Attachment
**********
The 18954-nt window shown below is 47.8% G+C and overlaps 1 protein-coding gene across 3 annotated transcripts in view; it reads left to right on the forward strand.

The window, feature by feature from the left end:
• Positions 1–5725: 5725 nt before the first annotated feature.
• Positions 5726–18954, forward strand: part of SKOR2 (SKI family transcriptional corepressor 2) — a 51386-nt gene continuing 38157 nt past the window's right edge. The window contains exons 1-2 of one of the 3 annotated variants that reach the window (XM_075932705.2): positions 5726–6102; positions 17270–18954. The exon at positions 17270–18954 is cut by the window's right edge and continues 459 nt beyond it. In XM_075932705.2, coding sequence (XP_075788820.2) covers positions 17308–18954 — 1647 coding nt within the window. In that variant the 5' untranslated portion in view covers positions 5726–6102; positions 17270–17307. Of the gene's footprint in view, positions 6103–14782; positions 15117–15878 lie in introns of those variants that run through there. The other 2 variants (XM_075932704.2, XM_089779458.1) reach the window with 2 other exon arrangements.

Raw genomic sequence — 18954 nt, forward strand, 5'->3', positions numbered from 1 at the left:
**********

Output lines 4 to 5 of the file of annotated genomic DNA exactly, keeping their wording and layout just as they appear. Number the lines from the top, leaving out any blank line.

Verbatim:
• Positions 5726–18954, forward strand: part of SKOR2 (SKI family transcriptional corepressor 2) — a 51386-nt gene continuing 38157 nt past the window's right edge. The window contains exons 1-2 of one of the 3 annotated variants that reach the window (XM_075932705.2): positions 5726–6102; positions 17270–18954. The exon at positions 17270–18954 is cut by the window's right edge and continues 459 nt beyond it. In XM_075932705.2, coding sequence (XP_075788820.2) covers positions 17308–18954 — 1647 coding nt within the window. In that variant the 5' untranslated portion in view covers positions 5726–6102; positions 17270–17307. Of the gene's footprint in view, positions 6103–14782; positions 15117–15878 lie in introns of those variants that run through there. The other 2 variants (XM_075932704.2, XM_089779458.1) reach the window with 2 other exon arrangements.

Raw genomic sequence — 18954 nt, forward strand, 5'->3', positions numbered from 1 at the left: